The Speedboat, Laos (2006)

We caught the boat from Huay Xai to Luang Prabang a day later than originally planned, due to a very lethal bottle of Lao whiskey! We chose the speedboat to make this trip, and, despite being in a third world county, and at the time, the poorest country in the World, I had an expectation in my mind.

Read More:  Laos: The day we missed the boat (2006)

I had envisioned something out of James Bond, sitting on the back of a spanking new boat, sipping champagne, my hair blowing in the wind, my tan nicely topping up as the sun reflected off the waves. OK, perhaps I didn’t expect quite so much luxury, but I certainly didn’t expect what we found…

On arrival at the ‘port’ we weren’t faced with a speedboat. What we saw resembled anything but a speedboat.  In fact, its resemblance was more that of a canoe.  A very old canoe.  With an engine.

the propeller driven speedboat

Turns out, we had booked ourself two very small seats on a motorised long tail boat.

The Speedboat Journey

After our bags were strapped onto the front of the boat, and we scrambled onto the boat, and popped on our life vests our journey began pleasantly enough. There were six of us as passengers, Darren and myself, an English couple Graeme and Charlotte, and two other travellers. There was also the driver. Whilst a little cramped, we settled as comfortably as we could.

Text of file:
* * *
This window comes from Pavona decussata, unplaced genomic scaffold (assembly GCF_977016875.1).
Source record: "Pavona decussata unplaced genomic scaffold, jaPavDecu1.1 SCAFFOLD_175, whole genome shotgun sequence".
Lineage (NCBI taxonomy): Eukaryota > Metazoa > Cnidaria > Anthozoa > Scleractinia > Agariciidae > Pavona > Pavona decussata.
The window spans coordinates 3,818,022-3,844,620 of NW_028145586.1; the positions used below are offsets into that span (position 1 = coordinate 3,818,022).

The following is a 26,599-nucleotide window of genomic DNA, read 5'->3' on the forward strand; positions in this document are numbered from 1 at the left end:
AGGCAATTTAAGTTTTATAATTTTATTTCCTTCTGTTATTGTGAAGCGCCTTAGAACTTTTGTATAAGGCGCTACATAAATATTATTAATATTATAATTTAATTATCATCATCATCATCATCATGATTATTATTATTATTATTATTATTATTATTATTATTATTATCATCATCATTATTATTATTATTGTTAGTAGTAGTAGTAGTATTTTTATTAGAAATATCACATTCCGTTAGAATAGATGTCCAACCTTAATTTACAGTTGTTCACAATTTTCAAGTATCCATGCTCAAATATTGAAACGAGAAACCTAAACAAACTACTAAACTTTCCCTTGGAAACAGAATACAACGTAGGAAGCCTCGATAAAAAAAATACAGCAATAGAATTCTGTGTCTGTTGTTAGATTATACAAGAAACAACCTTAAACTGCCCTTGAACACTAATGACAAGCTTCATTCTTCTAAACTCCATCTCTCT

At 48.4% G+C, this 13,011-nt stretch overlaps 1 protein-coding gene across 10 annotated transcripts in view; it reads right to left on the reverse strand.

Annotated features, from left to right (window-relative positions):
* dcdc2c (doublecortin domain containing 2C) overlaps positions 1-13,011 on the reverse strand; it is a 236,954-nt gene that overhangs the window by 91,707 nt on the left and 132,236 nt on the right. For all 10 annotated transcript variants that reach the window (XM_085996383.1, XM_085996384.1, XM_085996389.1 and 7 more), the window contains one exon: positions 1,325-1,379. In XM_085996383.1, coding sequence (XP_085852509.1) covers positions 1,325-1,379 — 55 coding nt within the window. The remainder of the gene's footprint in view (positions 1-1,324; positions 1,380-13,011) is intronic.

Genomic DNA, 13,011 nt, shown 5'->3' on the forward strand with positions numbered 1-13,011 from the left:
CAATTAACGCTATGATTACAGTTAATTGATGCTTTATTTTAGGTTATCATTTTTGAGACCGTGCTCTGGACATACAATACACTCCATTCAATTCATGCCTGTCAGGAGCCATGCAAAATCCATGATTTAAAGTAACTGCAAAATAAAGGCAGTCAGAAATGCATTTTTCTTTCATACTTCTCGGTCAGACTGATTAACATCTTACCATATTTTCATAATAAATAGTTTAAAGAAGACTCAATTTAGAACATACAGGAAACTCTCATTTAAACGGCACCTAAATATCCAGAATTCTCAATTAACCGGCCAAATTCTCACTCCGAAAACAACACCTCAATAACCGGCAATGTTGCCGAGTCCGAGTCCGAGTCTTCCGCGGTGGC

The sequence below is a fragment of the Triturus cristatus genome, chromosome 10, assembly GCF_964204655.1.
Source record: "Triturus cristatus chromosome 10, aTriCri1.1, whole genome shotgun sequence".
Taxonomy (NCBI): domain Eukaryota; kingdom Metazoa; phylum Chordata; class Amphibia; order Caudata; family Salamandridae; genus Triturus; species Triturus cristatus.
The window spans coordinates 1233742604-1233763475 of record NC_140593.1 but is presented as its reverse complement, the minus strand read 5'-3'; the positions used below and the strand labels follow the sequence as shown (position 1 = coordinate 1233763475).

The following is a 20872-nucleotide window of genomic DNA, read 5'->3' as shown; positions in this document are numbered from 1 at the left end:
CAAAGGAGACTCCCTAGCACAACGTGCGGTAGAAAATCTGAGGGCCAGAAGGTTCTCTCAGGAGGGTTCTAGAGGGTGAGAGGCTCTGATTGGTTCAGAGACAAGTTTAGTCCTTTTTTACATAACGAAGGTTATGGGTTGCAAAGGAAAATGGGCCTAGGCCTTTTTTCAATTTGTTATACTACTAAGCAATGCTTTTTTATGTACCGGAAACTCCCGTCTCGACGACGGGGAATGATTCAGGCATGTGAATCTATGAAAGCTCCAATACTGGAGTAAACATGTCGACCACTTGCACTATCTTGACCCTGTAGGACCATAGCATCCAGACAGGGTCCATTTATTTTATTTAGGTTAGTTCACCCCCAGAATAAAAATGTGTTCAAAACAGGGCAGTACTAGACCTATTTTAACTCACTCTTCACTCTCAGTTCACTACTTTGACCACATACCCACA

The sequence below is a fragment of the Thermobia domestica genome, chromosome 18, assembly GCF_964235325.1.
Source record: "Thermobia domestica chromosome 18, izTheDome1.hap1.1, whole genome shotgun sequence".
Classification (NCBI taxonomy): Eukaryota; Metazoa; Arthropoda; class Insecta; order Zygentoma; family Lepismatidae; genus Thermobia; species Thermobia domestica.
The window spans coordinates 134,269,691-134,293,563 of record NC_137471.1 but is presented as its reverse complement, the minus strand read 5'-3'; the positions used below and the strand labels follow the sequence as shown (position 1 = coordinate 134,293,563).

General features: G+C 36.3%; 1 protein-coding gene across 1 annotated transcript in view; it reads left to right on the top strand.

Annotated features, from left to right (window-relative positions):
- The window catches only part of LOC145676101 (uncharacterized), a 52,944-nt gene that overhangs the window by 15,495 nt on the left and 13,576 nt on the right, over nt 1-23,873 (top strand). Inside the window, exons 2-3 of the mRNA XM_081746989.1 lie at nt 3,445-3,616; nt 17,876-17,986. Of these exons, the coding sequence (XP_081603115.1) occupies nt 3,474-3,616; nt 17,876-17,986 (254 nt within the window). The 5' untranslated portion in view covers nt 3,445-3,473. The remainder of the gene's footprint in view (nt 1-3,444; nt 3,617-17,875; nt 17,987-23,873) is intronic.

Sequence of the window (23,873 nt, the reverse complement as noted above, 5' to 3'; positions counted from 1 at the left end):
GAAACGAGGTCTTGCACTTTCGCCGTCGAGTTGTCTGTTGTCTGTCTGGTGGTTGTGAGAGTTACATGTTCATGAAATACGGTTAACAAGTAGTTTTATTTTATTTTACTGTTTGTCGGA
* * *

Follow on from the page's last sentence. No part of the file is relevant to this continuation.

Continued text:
We got chatting to Graeme and Charlotte. Graeme told us how he had heard that many of these ‘speedboats’ had shattered on impact with rocks and other debris.  It wasn’t quite the conversation starter we were looking for.  It was however, one of the only conversations that we had for the duration of the trip.

sat on the laos speedboat

As the boat set off, and sped up, the noise of the engine increased too.  It increased drastically.  We had brought with us an iPod, and were sharing earphones to listen. Despite the iPod being at full volume, we couldn’t hear it. What we could hear was the droning buzz of the engine, as it hurtled along the dirty Mekong Delta.

Along the river, we stopped, numerous times.  Each stop, another body clambered on board.  Always Lao. Luckily, never with baggage.  Already feeling like sardines in a tin, new bodies were not a welcome addition.  We were so pleased when someone got off, when we had a tiny bit of room to wiggle in.